With a month to go before the deadline, only a fraction of the companies expected to produce gender pay gap reports have so far done so.
The government said that around 9,000 organisations were expected to produce reports when it announced the new policy. New research, however, reveals that just 1,442 of those have produced their gender statistics, and one-fifth if them are public sector organisations.
The research, undertaken by the Financial Times, shows that the average gender pay gap for private sector companies reported so far is 7.3%.
In February, Barclays International, the investment bank, revealed in its annual report an average gender pay gap of 48%.
In the annual report, the bank said it was continuing to “focus on ensuring there is no bias in the hiring, promotion, development and retention of women at Barclays.”
In December, oil giant Shell published a pay gap of 22.2%. SSE was the first FTSE 100 company to reveal pay gap numbers, reporting a median figure of 19.3% for 2016-17.
In an article for the The Conversation website last year, Chris Dawson, an associate professor in business economics at the University of Bath, wrote that his research showed that women are generally more pessimistic than men at work and this affects their pay because they tend to be “more generally satisfied with their work and income.”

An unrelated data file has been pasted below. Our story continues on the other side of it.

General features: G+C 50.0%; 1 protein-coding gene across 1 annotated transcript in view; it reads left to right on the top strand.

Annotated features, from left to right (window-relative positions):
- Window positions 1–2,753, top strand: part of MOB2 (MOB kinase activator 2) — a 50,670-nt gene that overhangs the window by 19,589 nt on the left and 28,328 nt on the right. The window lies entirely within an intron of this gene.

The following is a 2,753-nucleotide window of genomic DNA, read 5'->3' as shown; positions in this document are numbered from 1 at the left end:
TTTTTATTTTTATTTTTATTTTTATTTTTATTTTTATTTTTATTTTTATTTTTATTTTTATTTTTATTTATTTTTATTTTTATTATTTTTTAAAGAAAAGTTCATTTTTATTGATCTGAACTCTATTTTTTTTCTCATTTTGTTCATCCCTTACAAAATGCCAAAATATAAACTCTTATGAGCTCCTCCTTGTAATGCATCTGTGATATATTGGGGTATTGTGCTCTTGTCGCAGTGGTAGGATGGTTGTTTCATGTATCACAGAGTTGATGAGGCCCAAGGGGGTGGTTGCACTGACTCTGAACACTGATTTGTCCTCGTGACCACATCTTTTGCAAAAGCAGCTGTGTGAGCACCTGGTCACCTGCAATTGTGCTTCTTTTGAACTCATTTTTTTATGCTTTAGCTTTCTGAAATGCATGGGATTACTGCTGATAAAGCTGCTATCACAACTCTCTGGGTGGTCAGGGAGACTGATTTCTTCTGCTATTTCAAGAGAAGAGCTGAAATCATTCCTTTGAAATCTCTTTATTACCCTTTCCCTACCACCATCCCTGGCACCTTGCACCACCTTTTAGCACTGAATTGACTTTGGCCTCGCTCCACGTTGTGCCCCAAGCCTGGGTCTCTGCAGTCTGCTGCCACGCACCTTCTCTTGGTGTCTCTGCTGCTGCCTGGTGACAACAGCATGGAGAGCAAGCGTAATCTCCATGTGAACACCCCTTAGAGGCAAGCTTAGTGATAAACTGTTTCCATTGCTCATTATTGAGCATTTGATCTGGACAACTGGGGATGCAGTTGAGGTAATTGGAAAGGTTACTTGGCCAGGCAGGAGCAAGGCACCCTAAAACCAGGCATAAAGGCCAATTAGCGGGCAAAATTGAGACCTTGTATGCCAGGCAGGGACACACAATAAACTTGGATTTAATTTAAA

In short, women are “predisposed to underestimating themselves and their labour market prospects.”
Dawson wrote: “This is a worrying state of affairs. We tend to search for new jobs when we feels that some aspect of our current occupation, such as pay, can be improved upon. But if we are satisfied, we stay in that job, we don’t negotiate and we don’t ask for that promotion.”
He adds: “It is difficult to know how laws and policy makers can solve this pessimistic female outlook, since personality traits tend to be established and fixed early on in pre-adult life. But perhaps one step in the right direction would be for employers to adjust their recruitment and promotion policies, by pulling up women with potential instead of waiting for them to come knocking.”
The FT also reports that 3% of companies say they have no gender pay gap, a fact the paper says in a headline is “implausible”.
The deadline for companies to produce gender pay gap reports in 4 April.